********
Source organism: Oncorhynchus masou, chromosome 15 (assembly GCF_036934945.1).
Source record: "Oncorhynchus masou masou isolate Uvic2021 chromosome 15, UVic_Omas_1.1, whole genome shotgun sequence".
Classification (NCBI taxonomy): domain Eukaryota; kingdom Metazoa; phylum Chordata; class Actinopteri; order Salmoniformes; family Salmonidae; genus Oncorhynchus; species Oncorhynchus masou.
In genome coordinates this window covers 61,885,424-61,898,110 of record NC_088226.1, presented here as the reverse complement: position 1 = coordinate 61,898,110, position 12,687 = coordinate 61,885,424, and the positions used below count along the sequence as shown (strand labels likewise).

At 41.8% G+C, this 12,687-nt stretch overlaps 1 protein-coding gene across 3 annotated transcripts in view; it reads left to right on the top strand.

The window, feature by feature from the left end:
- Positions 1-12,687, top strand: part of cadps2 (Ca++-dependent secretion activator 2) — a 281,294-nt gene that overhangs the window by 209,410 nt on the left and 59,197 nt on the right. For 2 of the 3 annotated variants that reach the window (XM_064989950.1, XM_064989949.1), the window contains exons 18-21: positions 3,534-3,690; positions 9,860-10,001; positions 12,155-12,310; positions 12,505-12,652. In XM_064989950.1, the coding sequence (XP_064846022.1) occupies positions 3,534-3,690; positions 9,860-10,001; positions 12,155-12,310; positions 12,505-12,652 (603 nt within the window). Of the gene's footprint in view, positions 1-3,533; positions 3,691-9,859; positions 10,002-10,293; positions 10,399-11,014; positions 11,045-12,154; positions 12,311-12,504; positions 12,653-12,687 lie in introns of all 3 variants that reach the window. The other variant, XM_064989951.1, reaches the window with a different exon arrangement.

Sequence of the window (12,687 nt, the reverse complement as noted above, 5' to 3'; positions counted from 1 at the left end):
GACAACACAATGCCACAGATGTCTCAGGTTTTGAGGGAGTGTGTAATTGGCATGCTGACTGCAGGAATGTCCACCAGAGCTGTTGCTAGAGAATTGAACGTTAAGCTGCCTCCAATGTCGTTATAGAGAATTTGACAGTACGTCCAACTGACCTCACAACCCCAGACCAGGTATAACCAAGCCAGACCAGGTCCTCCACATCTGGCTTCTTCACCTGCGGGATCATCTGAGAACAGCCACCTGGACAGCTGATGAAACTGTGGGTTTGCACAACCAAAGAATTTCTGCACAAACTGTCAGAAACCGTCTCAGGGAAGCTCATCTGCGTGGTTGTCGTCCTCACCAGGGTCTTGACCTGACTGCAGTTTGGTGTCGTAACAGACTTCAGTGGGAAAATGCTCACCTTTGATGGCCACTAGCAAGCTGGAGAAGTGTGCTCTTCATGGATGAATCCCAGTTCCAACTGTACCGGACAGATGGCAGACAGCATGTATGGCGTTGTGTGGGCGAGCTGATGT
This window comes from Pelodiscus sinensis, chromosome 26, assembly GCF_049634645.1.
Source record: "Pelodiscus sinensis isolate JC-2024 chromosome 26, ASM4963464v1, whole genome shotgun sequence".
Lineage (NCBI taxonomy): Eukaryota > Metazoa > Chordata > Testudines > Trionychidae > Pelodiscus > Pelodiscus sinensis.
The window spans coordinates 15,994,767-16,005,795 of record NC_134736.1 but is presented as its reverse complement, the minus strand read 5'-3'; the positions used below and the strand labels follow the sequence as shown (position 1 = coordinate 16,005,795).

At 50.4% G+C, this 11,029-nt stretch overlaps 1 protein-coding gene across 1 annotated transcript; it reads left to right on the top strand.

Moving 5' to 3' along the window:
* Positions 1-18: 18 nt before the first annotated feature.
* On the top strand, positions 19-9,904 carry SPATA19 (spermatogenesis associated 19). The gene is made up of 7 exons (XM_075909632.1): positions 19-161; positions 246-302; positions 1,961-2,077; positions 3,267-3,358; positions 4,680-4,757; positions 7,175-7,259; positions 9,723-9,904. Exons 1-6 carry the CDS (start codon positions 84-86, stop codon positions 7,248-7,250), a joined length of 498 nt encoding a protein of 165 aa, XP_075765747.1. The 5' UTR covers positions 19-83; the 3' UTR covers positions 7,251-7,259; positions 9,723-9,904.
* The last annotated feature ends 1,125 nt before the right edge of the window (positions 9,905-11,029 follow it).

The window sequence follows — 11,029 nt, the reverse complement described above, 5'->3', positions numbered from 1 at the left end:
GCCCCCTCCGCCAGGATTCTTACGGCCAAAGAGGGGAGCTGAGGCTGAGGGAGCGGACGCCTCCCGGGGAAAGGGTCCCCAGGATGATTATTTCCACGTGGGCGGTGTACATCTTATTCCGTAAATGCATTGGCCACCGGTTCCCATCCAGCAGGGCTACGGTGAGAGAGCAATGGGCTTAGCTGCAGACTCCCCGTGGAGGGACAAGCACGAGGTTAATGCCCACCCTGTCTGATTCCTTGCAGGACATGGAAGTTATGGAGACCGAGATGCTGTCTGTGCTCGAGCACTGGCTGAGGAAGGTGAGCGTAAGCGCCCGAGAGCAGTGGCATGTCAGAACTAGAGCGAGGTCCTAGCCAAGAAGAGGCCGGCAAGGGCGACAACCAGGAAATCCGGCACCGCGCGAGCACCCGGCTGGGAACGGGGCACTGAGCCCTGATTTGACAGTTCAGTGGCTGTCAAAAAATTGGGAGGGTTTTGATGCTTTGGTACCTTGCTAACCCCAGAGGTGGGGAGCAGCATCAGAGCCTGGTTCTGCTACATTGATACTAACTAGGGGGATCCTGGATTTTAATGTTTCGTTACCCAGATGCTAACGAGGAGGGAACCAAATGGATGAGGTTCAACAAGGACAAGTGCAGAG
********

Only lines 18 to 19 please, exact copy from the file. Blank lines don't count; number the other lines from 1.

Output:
* The last annotated feature ends 1,125 nt before the right edge of the window (positions 9,905-11,029 follow it).

The window sequence follows — 11,029 nt, the reverse complement described above, 5'->3', positions numbered from 1 at the left end: